Bundled consent is unlikely to meet the requirements for "specific" and "fully informed" consent under the UK GDPR. It can also result in poor consumer outcomes by limiting users' freedom of choice, and competition concerns where certain businesses use such practices to bundle consent for data sharing across all their first-party services, leading to the collection of more personal information.

Use of language which pressures or shames a user into sharing personal data

The regulators share concerns that "confirmshaming" – a practice of pressuring or shaming a user into making a choice by making them feel guilty or embarrassed by the alternative – can ultimately adversely affect users' choices.

The ICO's view is that the use of confirmshaming to obtain consent to the processing of consumers' personal data is "almost always" likely to amount to an infringement of data protection law (on the basis that consent is not "freely given").  

OCA's impact on competition

As illustrated by these examples, the use of OCA has the potential to affect competition in certain markets where firms rely on access to personal information to provide their products and services.

The joint position paper indicates that the CMA has concerns around potentially negative impacts on competition and a willingness to intervene where it identifies harmful practices online.

Effective competition takes place when consumers receive greater choice and companies compete on a level playing field, with equal access to the market and equal rights. The CMA considers that the use of practices designed to encourage consumers to impart more personal information than they may want to raises competition concerns where it enables firms to entrench strong market positions, including:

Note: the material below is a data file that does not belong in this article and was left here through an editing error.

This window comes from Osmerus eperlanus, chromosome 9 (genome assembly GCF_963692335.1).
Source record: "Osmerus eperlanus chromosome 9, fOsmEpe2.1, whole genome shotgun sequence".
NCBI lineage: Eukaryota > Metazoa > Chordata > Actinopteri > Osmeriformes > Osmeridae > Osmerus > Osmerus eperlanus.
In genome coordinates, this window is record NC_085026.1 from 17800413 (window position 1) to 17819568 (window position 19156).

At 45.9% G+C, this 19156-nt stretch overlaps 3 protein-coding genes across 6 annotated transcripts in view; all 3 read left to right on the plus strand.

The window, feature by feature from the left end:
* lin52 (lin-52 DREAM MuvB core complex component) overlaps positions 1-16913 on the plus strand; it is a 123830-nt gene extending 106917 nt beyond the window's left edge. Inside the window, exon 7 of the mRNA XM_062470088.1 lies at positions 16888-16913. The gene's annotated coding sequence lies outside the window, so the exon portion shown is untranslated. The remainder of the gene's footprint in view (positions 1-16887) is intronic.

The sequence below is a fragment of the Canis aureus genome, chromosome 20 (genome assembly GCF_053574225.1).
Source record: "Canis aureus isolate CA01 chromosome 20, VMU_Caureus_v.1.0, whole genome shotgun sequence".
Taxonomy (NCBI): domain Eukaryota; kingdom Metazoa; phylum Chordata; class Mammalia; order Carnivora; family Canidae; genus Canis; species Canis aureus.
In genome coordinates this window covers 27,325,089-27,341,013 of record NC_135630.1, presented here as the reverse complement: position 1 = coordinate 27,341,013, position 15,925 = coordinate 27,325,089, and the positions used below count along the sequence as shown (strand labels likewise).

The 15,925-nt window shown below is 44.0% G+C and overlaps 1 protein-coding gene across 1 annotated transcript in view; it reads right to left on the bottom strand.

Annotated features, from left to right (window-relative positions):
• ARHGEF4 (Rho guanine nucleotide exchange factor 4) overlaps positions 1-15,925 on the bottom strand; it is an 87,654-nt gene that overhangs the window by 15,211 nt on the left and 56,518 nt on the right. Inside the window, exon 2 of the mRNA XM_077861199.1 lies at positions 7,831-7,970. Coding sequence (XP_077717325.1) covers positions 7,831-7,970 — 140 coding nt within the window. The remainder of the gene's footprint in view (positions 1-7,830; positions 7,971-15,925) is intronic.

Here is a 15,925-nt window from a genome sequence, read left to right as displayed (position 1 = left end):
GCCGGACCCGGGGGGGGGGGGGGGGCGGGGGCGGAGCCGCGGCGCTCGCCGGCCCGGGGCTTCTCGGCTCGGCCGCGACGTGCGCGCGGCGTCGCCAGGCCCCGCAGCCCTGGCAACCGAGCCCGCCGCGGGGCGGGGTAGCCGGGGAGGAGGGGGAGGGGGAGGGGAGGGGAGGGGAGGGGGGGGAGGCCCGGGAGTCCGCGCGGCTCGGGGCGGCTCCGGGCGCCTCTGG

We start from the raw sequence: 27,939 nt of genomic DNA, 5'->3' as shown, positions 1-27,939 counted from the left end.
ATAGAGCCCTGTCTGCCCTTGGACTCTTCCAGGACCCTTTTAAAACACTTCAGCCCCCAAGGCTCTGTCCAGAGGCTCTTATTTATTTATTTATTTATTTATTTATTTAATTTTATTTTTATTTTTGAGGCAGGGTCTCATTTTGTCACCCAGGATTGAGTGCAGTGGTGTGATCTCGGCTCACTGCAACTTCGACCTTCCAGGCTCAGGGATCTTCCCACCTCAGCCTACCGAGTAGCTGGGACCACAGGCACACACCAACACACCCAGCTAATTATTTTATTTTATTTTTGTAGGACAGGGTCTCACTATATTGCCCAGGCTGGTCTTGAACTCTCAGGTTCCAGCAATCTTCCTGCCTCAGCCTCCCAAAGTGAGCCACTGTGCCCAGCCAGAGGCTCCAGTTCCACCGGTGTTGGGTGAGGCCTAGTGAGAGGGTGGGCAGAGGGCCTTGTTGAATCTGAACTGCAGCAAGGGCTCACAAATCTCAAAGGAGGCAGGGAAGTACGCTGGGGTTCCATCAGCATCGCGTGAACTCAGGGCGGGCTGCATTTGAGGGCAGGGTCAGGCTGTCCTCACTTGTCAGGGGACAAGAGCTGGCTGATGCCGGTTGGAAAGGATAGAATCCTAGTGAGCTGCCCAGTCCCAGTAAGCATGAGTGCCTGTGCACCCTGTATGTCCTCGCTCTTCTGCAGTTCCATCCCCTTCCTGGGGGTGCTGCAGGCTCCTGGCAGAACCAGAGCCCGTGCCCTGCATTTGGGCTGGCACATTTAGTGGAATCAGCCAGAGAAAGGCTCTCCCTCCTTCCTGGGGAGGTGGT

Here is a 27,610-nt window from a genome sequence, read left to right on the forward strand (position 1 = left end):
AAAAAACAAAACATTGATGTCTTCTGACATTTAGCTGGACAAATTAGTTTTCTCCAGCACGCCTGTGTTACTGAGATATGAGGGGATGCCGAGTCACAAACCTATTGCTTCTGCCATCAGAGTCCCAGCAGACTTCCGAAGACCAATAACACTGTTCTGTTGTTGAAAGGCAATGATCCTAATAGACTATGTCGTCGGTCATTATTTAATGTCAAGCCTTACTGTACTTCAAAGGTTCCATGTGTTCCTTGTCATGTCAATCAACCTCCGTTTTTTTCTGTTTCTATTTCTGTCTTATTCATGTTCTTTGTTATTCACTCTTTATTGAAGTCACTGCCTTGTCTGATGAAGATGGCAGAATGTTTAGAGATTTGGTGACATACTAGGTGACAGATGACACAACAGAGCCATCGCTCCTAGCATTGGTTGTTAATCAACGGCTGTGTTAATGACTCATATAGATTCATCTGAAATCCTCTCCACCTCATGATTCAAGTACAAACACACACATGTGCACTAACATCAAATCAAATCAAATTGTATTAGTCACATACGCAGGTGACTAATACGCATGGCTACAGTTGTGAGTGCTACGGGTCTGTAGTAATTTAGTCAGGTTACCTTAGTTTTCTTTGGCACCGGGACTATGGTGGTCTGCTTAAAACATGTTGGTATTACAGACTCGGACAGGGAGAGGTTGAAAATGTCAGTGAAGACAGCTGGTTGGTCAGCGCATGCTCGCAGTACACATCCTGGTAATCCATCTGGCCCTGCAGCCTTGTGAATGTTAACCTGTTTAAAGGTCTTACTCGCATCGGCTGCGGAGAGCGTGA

• making it more difficult for consumers to switch providers to get a cheaper or better quality product or service, as firms leverage this personal data to create lock-ins;
  • inhibiting the entry and expansion of smaller challengers in the market who do not have access to the same level of personal data held by the more dominant firms; and
  • extensively processing consumers' behaviour, preferences, and attitudes, potentially leading to unwarranted intrusion, such as unwanted targeted advertising or profiling.

These are issues the Financial Conduct Authority has examined in its work on Big Tech and competition in financial services markets (see our Insight).

Following the joint paper, the ICO and the CMA are inviting stakeholders to get in touch and plan to hold a workshop in the autumn.

Osborne Clarke comment

The ICO and CMA clearly expect to see improvements to firms’ choice of design practices in digital markets.

The ICO has confirmed that if it does not see improvements in the use of what it deems to be harmful OCA undermining consumers' control over their personal information, it will be taking enforcement action. In particular, the ICO has said that it will be assessing the cookie-banners of the most frequently used websites in the UK and taking action where harmful OCA is affecting consumers.

From the perspective of the CMA, this paper arrives just as it is coming to the end of its first wave of enforcement in relation to OCA. We anticipate that the new issues raised in this paper, and the accompanying industry workshop, are likely to inform the next wave of clamp downs on harmful OCA. While the CMA has already made OCA a priority area for its consumer protection work, the paper suggests it will also be keeping a close eye from a competition perspective.

The increased enforcement risk should be considered in light of the CMA's enhanced enforcement powers under the Digital Markets, Competition and Consumers Bill, including powers to levy civil fines of up to 10% of global turnover. The CMA's view is that it will also be able to use its increased enforcement powers to require companies to undertake tests on their user interfaces to prove that they are not using dark patterns.

Businesses should therefore be alive to the increased enforcement risk and seek to review their compliance in this area.

Julia Smith and Millie Bird, Trainee Solicitors at Osborne Clarke, contributed to this Insight


* This article is current as of the date of its publication and does not necessarily reflect the present state of the law or relevant regulation.